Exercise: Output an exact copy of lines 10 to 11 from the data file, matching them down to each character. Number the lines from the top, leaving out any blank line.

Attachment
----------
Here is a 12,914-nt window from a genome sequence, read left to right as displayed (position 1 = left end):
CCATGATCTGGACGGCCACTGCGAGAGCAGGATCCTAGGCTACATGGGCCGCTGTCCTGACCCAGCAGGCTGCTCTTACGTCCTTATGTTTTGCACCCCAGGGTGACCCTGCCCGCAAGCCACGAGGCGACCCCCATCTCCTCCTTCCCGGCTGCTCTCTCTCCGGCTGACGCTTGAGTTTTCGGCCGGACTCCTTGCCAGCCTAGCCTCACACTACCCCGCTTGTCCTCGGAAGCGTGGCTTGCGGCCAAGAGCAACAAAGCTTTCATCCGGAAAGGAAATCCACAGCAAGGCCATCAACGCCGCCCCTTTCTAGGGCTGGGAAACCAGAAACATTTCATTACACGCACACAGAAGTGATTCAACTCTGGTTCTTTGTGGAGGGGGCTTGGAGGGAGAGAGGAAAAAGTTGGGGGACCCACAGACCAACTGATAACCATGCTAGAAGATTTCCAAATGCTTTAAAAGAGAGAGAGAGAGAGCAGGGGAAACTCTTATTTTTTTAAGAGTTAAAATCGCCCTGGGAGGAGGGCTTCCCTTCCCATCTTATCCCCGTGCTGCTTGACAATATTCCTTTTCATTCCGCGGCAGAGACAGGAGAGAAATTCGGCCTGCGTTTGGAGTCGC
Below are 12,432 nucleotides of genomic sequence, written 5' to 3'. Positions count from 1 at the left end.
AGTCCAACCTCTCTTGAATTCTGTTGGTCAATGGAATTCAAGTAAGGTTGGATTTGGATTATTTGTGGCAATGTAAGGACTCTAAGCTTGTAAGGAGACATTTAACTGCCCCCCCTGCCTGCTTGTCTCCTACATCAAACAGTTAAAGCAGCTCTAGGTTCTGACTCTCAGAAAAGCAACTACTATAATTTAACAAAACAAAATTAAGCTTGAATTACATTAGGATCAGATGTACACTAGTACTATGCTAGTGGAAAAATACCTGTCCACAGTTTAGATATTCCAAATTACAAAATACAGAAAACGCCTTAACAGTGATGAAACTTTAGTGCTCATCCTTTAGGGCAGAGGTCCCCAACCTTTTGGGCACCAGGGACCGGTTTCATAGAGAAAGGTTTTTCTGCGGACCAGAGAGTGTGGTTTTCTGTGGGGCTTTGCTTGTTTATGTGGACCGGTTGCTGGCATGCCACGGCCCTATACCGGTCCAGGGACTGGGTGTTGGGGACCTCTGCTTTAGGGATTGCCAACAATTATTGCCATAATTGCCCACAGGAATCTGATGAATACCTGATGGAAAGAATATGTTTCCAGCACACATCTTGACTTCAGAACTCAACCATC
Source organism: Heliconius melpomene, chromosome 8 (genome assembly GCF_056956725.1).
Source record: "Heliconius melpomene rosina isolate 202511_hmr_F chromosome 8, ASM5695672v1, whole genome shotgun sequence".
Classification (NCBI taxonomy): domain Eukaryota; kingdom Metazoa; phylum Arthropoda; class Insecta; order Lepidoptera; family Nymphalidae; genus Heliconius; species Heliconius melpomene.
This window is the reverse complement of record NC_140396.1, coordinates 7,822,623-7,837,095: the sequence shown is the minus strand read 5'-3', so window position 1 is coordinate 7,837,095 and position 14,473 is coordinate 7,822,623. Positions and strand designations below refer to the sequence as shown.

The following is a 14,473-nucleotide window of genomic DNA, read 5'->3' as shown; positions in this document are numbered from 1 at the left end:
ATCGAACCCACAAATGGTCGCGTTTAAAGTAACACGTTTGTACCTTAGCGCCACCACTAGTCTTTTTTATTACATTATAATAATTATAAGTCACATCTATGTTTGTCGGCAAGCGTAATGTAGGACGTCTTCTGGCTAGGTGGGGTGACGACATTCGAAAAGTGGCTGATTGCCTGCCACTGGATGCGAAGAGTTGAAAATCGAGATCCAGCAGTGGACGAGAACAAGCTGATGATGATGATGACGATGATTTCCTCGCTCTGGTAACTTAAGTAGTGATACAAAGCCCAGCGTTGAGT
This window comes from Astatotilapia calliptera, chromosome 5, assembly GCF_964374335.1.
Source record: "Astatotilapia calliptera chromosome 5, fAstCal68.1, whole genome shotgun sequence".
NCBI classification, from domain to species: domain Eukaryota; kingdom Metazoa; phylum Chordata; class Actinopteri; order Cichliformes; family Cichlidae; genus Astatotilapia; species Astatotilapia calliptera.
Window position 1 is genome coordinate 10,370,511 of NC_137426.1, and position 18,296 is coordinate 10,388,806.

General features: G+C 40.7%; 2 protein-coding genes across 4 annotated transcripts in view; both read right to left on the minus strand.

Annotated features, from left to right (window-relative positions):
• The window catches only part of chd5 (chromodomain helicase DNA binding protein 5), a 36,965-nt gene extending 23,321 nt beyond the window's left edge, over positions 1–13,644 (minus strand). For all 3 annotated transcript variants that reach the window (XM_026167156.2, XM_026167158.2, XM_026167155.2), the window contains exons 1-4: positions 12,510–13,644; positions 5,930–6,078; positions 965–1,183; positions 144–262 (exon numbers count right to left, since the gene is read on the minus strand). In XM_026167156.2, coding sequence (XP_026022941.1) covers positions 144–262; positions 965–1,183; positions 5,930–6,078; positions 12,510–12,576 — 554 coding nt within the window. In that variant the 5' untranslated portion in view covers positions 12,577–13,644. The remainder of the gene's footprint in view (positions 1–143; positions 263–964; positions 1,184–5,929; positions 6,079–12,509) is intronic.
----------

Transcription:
ATCGAACCCACAAATGGTCGCGTTTAAAGTAACACGTTTGTACCTTAGCGCCACCACTAGTCTTTTTTATTACATTATAATAATTATAAGTCACATCTATGTTTGTCGGCAAGCGTAATGTAGGACGTCTTCTGGCTAGGTGGGGTGACGACATTCGAAAAGTGGCTGATTGCCTGCCACTGGATGCGAAGAGTTGAAAATCGAGATCCAGCAGTGGACGAGAACAAGCTGATGATGATGATGACGATGATTTCCTCGCTCTGGTAACTTAAGTAGTGATACAAAGCCCAGCGTTGAGT
This window comes from Astatotilapia calliptera, chromosome 5, assembly GCF_964374335.1.